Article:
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Why use CT to shrink water and not heat, and CT-Questions...

Discussion in 'Cold Thermogenesis' started by Butters, May 19, 2015.

  1. Butters

    Butters New Member

    Jacks says mitochondria release IR-light during CT. That shrinks water around the cell and builds EZs. That brings cell membranes closer together so tunneling is more possible and currents flow faster.

    But I thought the body is maintaining his core temperature. How could it be that heating up the water can be so signifikant? Or is heating up meant not in terms of temperature (thought about it the moment Im writing this) but in terms of IR-light without temperature change?

    Why does cold increase the current of flow? Because like I said the body tries to maintain a stable core temperature, so cold only works on the extremities. So there is no temperature change. Can one explain this? The rest of the body especially the core is still warm.

    And when shrinking water is so good, than why aren't we using hot showers and baths to heat the water and build the EZ? But instead of that we are using CT.
    Seth Nelson, dantothep and seanb4 like this.
  2. Jack Kruse

    Jack Kruse Administrator

    CT provides more electrons but water density is also improved for tunneling and entangling........and for something else.......it slows collisions of light and atoms down in an optical lattice.
    dantothep and seanb4 like this.
  3. yewwei.tan

    yewwei.tan Gold

    Yes, your hunch is right ;): Heat is not the same as Temperature.

    - Heat => adding energy (in the case of water, IR EMF is absorbed best)
    - Temperature => how much EMF the object gives off, and gets transferred to the measurement device to increase kinetic energy of the objects comprising the measurement device.

    This also means that temperature is going to be different depending on the measurement device used. When you "feel heat from a sauna", the more accurate description is that you "are measuring" the EMFs emitted by the sauna, and the molecules in your body are excited to higher temperatures. If an Alien with sheet-aluminum coated skin sat in that sauna, it wouldn't observe much increase in temperature.

    With that said, what happens when you add IR energy to water? It charge-separates to EZ layers. In the body, this mostly assumes that there are hydrophilic and negatively charged surfaces (proteins) close to water.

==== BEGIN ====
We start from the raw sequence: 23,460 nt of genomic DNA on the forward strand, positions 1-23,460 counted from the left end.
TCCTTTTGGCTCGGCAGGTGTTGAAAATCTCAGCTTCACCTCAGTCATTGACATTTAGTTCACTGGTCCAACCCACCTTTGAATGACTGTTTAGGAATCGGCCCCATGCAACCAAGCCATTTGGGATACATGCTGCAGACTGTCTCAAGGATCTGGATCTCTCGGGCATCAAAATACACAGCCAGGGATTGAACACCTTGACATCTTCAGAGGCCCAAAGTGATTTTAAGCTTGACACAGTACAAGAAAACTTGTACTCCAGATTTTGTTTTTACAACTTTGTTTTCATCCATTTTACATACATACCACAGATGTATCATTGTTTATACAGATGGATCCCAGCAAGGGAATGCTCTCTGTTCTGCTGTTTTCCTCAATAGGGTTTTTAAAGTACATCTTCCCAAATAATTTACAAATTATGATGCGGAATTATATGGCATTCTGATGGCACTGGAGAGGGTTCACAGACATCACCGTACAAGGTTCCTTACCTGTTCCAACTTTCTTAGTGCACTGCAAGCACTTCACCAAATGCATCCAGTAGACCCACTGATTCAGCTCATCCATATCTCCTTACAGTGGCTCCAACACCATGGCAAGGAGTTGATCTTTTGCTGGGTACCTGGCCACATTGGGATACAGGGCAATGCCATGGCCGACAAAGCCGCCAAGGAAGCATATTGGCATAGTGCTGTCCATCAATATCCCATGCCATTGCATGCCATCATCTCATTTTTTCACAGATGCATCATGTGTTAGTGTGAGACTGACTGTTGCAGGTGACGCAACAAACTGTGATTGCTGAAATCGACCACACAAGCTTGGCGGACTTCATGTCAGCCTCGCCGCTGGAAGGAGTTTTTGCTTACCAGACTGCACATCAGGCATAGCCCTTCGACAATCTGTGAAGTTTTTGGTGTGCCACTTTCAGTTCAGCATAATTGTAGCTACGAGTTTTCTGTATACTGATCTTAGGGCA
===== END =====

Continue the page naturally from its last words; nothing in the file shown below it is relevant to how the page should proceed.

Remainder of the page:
Sidenote: for full accuracy, you don't always need to have negatively charged interfaces for water to charge separate. Positively charged EZs are possibly, though our body mostly uses negatively charged EZs.​

    EZ water consists of hexagonal sheets, and is packed more tightly than bulk water, and is thus more dense, and more viscous.

    All of this happens independent of temperature. (which is also why use of exogenous red light must happen without temperature increase -- http://forum.jackkruse.com/index.php?threads/latest-biohack-of-light.14547/page-2#post-164740)

    The rest of your questions have been answered by Jack above.

    dantothep likes this.
  4. Da-mo

    Da-mo Gold

    Also - CT is a surface phenomena whereby (among other things) mitochondria are induced to uncouple and release IR. So given that the core temperature remains essentially constant, how then would external application of IR reach the core?

    Think of it this way - lets say your mitochondria are heaters but they are controlled by a thermostat made up of the temperature receptors in the skin. If the receptors detect cold they will turn the heaters on (cause mitochondria to uncouple) - if they detect heat they will????
    dantothep likes this.
  5. Butters

    Butters New Member

    That is a good question. In some of his podcast Jack mentioned a Line-Backer who died from heatstroke because Mitochondria couldn't uncouple - he was obese. So I assume when its to hot mitochondria have to uncouple too but maybe they are releasing other wavelength of light without much influence on temperature and maybe water chemistry? That would answer my question why don't use external heat but CT for IR-light. But I didn't really get the story with the line-backer in my head. I know when its cold we uncouple to warm the body, but I didn't think about the other way...
    Anyone understands what I mean?
    seanb4 likes this.
  6. seanb4

    seanb4 New Member

    I struggled with this question for a long time too. Here's the conclusion I came up with although I am not sure now after reading the above answers:

    If a cell in your body was in equilbrium, temperature wise, with the environment outside, say 36C, then the amount of heat (IR) the water surrounding mitochondria in that cell would be 36C. This heat would expand the exclusion zone slightly.

    Now imagine if the outside was 10C. Let's say the mitochondria takes up 1/10th of the cell (I have no idea but I assume its a small amount) then in order to bring the other 9/10ths of the cell up from 10C to 36C the 1/10th (mitochondria) have to produce 270C of heat in order for the heat to be spread out and an overal temp reached of 36C. This massive increase in heat produced from mitochondria leads to massive IR delivered to the water surrounding mitochondria leading to all the benefitial effects.

    Again I'm not sure if this is correct and I remember jack saying there was a limit to how much EZ you could get from IR, so if this limit is low it shits all over my explanation.
  7. yewwei.tan

    yewwei.tan Gold

    CT is not exactly a surface phenomena ;).

    Yes, It directly cools down the surface of the body exposed to cold, and directly increases current of flow in those tissues.

    But like you mentioned, the sensing of cold on the surface receptors also affects mitochondria systemically to release IR light, a process that allows for shrinking of water in components that are not on the surface (like the heart).